Jingo de La Rosa
Interviewed by Paul Ingold
Paul: Thanks for agreeing to this interview, Jingo. Can you tell us a little about yourself?
Jingo: Sure thing! I'm a freelance illustrator, and I typically work with commercial clients. Some of the companies I've worked with are Penguin-Random House, Duncan Toys and Schmidt Peterson Motorsports. I'm also a teaching artist, which means exactly as it sounds: an artist who teaches, and it's actually a growing profession. Though I'm not officially employed as a teacher in a particular school, the job is pretty much the same as an art educator, minus the formal university training. The big difference is that it allows me the flexibility to teach anywhere based on need, whether it's a year-long residency in a private school, or even a one-and-done workshop in a church or community center. Lately, I've found myself being more involved in community-based projects.
Paul: Why do you sketch?
Jingo: I sketch for different reasons. Number one, I do it because I enjoy it and it's somewhat therapeutic. It's a nice escape from my client work, where I can just sit somewhere other than my studio, sketch something that interests me and just zone out. Second, it's a great way to stretch my observational skills, which is very important in my line of work as an artist.
Paul: I know that you do a lot of digital work for your day job. As a professional illustrator, does urban sketching help or play a role in this work? If so, do you have a favorite sketching tool or medium?
Jingo: Apart from sharpening my observational skills, urban sketching provides an outlet where I get to revisit sketching with traditional tools, since I do work digitally a lot in my day job. I typically sketch with pencils in varying grades, but right now I'd like to venture out and use other mediums. In fact, I just bought a set of oil pastels, which I plan to use for sketching once the weather gets consistently warmer.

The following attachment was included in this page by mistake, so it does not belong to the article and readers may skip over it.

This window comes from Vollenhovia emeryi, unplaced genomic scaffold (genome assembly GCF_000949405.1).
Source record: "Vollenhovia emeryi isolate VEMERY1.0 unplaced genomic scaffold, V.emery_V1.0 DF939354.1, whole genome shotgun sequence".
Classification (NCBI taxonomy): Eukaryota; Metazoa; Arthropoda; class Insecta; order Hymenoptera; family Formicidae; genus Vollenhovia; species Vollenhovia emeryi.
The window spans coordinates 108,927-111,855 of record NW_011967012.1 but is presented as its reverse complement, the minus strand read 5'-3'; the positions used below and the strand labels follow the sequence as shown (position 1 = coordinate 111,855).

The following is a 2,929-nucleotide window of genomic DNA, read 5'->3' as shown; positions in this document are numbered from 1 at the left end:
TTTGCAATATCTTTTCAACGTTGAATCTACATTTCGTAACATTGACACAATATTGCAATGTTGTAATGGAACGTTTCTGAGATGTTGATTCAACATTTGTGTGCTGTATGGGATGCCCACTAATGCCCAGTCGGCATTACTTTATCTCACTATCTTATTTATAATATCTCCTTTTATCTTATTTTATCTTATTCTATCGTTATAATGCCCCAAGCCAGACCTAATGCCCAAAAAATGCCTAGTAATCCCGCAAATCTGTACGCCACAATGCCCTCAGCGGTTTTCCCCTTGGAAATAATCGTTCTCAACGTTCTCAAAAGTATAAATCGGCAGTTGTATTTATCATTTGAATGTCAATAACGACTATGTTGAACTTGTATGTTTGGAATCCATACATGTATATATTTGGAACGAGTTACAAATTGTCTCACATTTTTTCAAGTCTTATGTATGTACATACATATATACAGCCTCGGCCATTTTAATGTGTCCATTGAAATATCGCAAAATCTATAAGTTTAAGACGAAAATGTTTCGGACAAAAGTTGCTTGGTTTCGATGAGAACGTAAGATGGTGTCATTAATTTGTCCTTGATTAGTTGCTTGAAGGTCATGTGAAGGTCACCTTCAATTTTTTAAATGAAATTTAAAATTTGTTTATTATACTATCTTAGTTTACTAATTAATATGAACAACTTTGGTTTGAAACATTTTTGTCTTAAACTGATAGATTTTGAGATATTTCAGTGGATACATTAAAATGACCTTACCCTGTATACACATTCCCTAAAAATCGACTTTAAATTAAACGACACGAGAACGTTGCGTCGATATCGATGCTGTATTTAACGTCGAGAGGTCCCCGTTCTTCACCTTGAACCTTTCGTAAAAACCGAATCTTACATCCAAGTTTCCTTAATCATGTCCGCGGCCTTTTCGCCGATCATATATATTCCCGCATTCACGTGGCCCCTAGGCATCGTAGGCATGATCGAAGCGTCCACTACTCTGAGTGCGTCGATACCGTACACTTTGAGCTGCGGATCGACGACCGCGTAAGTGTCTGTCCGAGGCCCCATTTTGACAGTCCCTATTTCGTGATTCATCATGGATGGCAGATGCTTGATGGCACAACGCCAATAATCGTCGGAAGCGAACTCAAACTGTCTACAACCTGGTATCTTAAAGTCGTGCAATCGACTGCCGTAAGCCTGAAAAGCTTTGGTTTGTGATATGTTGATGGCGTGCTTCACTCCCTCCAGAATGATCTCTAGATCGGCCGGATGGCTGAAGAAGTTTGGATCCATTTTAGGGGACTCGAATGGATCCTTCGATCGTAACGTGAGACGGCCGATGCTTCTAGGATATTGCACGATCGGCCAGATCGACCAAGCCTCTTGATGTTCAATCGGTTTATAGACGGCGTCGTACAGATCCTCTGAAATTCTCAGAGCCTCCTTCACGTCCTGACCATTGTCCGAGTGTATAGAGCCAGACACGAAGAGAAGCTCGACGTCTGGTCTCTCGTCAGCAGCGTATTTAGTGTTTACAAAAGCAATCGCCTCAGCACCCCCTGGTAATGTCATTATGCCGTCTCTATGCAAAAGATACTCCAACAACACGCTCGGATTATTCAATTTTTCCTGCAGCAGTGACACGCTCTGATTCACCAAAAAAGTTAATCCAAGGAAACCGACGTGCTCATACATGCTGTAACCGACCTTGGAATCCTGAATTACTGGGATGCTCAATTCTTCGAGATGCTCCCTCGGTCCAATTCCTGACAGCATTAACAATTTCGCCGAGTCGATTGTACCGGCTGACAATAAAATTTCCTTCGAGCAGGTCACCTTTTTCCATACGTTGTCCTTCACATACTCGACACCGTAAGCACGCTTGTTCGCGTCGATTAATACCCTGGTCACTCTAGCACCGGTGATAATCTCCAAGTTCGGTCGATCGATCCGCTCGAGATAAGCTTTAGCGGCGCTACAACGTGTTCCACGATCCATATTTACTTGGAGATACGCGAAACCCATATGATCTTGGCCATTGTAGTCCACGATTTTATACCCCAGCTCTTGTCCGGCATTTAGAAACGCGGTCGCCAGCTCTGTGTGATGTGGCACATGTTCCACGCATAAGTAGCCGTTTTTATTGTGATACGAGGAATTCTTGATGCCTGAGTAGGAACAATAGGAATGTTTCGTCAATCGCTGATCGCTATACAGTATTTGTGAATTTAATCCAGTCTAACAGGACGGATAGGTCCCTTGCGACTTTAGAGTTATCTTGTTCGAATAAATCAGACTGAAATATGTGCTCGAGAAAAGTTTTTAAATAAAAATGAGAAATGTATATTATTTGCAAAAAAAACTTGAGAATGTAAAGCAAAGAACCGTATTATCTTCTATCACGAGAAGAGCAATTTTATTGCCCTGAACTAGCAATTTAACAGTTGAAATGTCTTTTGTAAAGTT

Paul: How did you first hear about the Urban Sketchers community and what made you decide to join Urban Sketching Chicago?
Jingo: The life of a working artist is often solitary, so I was pretty desperate to find a community of artists that I can relate to when I first moved to Chicago. Thanks to a quick Google search, I found the Urban Sketching Chicago Facebook page, and without any hesitation, I sent in a request so I can be included in the group. Thankfully, my request was accepted, and I started to join the sketch meet-ups whenever I was available. Even though I now live in Indianapolis, I try to make an effort to go to the events since it's only an easy 3-hour drive. Plus, the meet-ups are just great fun. Everyone is genuinely nice and very supportive.
Paul: What is your favorite place to sketch?
Jingo: When I lived in Chicago, I loved sketching on the train. I just love the feeling of being among strangers, and sketching faces I'll probably never see again. I like making up stories in my head about the people I sketch, and to me, that is half the fun. I still do it whenever I visit Chicago, since I'm there a lot for conventions and conferences that I attend. Now that I'm in Indy, I sketch in my favorite coffee shop, because sketching is so much better with caffeine!
Paul: You sent us four really cool urban sketches. What inspired them? Why are these scenes special to you?
Jingo: (Sue) This one is special to me because of the many times I've visited the Field Museum, I was never able to sketch Sue. When USk Chicago did their meetup at the Field in February this year, I thought it would be a mortal sin not to draw Sue, so I did!
Jingo: (Repeal Restaurant) I decided to completely jump out of my comfort zone for this one. I normally sketch in pencil, so I got rid of all my fears and just sketched with an inking pen and markers. Also, architecture is my weak spot, so this gave me the opportunity to work on that.
Jingo: (Two ladies chatting) When I first started sketching people, I was more focused on their likeness, so my sketches appeared more "realistic" in a sense. The more I did that, the more I realized that I was losing the subject's essence, which I really don't want to do. So for this one, I wanted to capture what makes these people interesting, rather than pinning down an exact likeness.
Paul: Thanks again for participating in this interview Jingo! For those that would like to see more of Jingo's work... here's his website and social media links:
Here's a recent "Indie Creative" short film of Jingo